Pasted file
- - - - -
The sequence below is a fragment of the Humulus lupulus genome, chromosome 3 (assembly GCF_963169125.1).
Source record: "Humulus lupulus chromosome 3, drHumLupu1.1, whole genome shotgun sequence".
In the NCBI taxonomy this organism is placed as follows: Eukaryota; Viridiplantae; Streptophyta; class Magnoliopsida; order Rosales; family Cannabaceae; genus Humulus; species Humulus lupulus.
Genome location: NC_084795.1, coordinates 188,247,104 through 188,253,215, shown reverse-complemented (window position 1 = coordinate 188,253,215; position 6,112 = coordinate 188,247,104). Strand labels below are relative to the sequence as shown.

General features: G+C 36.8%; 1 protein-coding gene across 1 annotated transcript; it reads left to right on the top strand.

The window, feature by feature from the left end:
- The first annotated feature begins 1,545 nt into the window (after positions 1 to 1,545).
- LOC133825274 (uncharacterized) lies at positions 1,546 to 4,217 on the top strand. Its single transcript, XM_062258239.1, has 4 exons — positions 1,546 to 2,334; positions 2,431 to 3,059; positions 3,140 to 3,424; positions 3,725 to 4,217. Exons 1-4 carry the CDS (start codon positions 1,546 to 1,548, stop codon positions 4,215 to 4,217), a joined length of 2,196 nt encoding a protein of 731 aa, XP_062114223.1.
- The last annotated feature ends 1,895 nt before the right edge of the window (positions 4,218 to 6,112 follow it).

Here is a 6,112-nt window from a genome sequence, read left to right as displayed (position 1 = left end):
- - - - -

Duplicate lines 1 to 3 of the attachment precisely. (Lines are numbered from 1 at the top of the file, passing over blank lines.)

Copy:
The sequence below is a fragment of the Humulus lupulus genome, chromosome 3 (assembly GCF_963169125.1).
Source record: "Humulus lupulus chromosome 3, drHumLupu1.1, whole genome shotgun sequence".
In the NCBI taxonomy this organism is placed as follows: Eukaryota; Viridiplantae; Streptophyta; class Magnoliopsida; order Rosales; family Cannabaceae; genus Humulus; species Humulus lupulus.